English Bulldogs 101: Everything You Need To Know About Your Newest Family Member

What Is An English Bulldog?

English Bulldogs are up there with Dalmatians and Golden Retrievers for being one of the most easily recognizable dogs around. They have a distinctive look to them, with their most prominent characteristic being their short snouts and chubby faces.

English Bulldogs are short – only about a foot tall – and extremely stout. They’re tough little guys and were originally bred to fight bulls. These days, they’ve lost all of their fight and have turned into super lovable dogs.

They’re very friendly, don’t require much exercise, and have a lot to offer for new families. However, they do have a tendency to develop health issues later in life and require some extra attention in certain areas.

The History Of The English Bulldog

As the name suggests, the English Bulldog was originally bred in England for a sport known as bullbaiting. In this medieval sport, Bulldogs would attack and taunt tethered bulls, eventually pinning the bull down to be executed.

Bullbaiting was outlawed in 1865, however, which seemed like the end for the little fighting machines. They were notoriously aggressive, and only bred for a singular purpose – so why keep them as pets?

Well, over time, passionate breeders were able to turn these little fighters into the chubby cuddlers we know them as today. They’re now one of the more revered breeds of dogs, and often can be found on display at dog shows around the world.

Appearance And Personality Of English Bulldogs

English Bulldogs have a very distinctive look. Their heads are large and round, with a flat muzzle. They have large, broadly set jaws, and have droopy jowls and skin all around their face. They have a short and thick body, with broad shoulders and stocky legs. They come in a variety of color patterns, though the most well known is white and brown.

Despite their fierce appearance and history, they are some of the gentlest dogs around. The English Bulldog personality portrays to be very sociable, especially with people, so you don’t have to worry about introducing them to new animals and friends.

That said, they are still loyal and brave, making them great watchdogs. They don’t scare easy and will do more than just bark if they sense an intruder.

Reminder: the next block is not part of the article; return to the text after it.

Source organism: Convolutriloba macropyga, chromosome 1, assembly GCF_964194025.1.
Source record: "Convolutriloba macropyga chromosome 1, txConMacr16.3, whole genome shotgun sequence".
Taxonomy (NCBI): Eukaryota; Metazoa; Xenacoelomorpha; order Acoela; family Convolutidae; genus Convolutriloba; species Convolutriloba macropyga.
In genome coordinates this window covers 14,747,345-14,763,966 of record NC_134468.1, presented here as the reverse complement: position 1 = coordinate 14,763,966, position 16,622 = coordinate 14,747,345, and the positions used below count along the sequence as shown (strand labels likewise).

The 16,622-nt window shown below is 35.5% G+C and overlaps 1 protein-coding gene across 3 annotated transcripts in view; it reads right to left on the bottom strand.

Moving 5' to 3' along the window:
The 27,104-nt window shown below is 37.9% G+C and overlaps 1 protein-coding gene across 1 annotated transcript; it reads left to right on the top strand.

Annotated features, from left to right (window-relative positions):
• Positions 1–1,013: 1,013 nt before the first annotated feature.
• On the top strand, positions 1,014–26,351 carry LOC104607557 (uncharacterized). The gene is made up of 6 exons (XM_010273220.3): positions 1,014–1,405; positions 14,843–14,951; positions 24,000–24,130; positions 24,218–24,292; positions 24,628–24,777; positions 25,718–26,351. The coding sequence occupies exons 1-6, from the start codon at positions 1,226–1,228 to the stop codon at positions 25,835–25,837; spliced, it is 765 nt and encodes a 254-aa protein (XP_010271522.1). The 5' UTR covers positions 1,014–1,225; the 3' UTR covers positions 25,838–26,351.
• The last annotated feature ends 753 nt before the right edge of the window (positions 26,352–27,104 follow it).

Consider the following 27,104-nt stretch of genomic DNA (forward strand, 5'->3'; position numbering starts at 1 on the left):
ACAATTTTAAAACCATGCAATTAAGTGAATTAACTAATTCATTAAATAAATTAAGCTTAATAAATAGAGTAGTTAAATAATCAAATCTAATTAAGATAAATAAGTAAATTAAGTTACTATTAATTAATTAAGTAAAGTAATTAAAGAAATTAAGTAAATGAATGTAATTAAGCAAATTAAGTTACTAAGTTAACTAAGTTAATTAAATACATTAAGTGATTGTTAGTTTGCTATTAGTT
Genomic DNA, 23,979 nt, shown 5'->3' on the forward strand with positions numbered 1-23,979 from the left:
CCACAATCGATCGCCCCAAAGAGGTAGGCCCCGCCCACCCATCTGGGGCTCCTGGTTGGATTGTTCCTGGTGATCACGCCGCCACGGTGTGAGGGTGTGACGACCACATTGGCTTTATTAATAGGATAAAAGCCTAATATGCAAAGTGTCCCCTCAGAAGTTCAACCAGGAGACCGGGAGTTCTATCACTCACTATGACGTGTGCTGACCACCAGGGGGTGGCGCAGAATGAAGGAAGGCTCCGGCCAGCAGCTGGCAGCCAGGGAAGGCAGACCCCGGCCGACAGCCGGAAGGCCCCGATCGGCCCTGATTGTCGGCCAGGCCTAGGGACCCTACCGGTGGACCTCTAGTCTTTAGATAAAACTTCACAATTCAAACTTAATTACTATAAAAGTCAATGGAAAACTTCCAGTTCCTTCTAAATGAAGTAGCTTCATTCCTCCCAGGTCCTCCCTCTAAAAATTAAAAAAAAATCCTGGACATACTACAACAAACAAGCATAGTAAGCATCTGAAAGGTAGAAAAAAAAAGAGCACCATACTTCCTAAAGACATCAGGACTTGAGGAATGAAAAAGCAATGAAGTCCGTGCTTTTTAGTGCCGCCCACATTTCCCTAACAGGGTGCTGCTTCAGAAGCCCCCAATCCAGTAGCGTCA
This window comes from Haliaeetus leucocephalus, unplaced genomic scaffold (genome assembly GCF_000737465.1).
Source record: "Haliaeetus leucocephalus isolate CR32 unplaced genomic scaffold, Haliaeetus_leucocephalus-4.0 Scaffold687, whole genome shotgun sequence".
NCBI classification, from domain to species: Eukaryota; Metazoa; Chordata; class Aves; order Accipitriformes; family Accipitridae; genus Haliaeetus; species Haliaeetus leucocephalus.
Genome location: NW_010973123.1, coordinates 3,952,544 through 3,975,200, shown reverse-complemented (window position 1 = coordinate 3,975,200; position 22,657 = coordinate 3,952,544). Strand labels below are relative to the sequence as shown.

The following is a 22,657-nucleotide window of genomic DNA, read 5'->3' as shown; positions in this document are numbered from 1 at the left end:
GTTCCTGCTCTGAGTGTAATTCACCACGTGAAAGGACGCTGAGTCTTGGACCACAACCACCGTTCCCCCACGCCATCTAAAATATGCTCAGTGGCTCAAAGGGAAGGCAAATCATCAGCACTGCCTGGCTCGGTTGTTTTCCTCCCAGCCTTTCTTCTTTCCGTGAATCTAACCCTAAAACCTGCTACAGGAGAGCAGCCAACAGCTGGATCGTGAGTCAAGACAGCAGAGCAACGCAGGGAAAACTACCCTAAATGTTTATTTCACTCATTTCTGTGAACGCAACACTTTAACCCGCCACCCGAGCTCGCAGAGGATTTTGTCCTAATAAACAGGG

The Different Types Of English Bulldogs

Blue English Bulldog

The Blue English Bulldog is a variation of the traditional English Bulldog with two major differences. The most obvious is its coat color. Blue English Bulldogs have a grey and white coat mix, as opposed to a brown and white coat.

The second difference, and the characteristic most people seeking out Blue English Bulldogs are interested in them, is their blue eyes. Blue eyes are rare on just about any dog, but especially when it comes to English Bulldogs, who traditionally have dark brown and black eyes.

While this may not seem like a big deal to most, this one change can be very difficult to breed for. And as a result, these dogs are much, much more expensive than traditional English Bulldogs.

British bulldog

British Bulldogs are the standard English Bulldogs that you think of or see the majority of the time. They have a brown and white coat with dark brown eyes and are the least expensive of the English Bulldog variations.

Mini bulldog

The Mini Bulldog – sometimes called the Toy Bulldog – is a variation of English Bulldogs that is the same in just about every way, except that they are much smaller. They also tend to have less wrinkly and chubby physiques, which may appeal to certain owners.

Unlike other toy breeds, though, the Mini Bulldog is not as small as you might expect. It’s somewhere in between the standard English Bulldog and a Chihuahua. So think of them as a slightly smaller Bulldog rather than a tiny one.

Mini Bulldogs have been bred since the 1800s, though they didn’t really find their footing until the 1970s and 1980s. They were created using DNA from Pugs and English Bulldogs in an attempt to reduce the number of health issues that English Bulldogs experience. While the breed became popular, the reduction in health issues has mostly been negligible.

Care And Maintenance Of English Bulldogs


Fortunately, English Bulldogs don’t have any particularly special dietary requirements. They can eat any dog food and be ok, though high-quality dog food is generally recommended. Just make sure that whatever dog food you are feeding them is relevant to their needs (puppy, adult, senior, indoor, outdoor, etc.)

The one thing to keep in mind about English Bulldogs when it comes to their diet is that they can be particularly prone to becoming overweight. This is because they don’t exercise as much as other dogs.

So, make sure that you aren’t ever overfeeding your English Bulldog. Treats are ok to give them during training, although it’s easy to overfeed them on treats if you aren’t careful.



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